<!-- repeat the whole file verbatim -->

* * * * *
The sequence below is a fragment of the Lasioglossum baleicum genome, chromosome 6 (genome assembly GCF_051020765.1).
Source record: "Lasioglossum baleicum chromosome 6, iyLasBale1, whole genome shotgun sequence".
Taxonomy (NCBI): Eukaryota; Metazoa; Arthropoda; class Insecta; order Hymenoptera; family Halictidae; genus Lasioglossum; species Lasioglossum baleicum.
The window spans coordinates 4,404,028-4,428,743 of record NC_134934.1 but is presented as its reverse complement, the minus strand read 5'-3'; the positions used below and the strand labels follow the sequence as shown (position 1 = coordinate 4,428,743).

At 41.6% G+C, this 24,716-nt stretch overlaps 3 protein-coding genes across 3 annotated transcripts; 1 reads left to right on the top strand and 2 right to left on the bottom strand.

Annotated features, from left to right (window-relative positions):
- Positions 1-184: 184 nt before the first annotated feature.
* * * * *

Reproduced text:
The sequence below is a fragment of the Lasioglossum baleicum genome, chromosome 6 (genome assembly GCF_051020765.1).
Source record: "Lasioglossum baleicum chromosome 6, iyLasBale1, whole genome shotgun sequence".
Taxonomy (NCBI): Eukaryota; Metazoa; Arthropoda; class Insecta; order Hymenoptera; family Halictidae; genus Lasioglossum; species Lasioglossum baleicum.
The window spans coordinates 4,404,028-4,428,743 of record NC_134934.1 but is presented as its reverse complement, the minus strand read 5'-3'; the positions used below and the strand labels follow the sequence as shown (position 1 = coordinate 4,428,743).

At 41.6% G+C, this 24,716-nt stretch overlaps 3 protein-coding genes across 3 annotated transcripts; 1 reads left to right on the top strand and 2 right to left on the bottom strand.

Annotated features, from left to right (window-relative positions):
- Positions 1-184: 184 nt before the first annotated feature.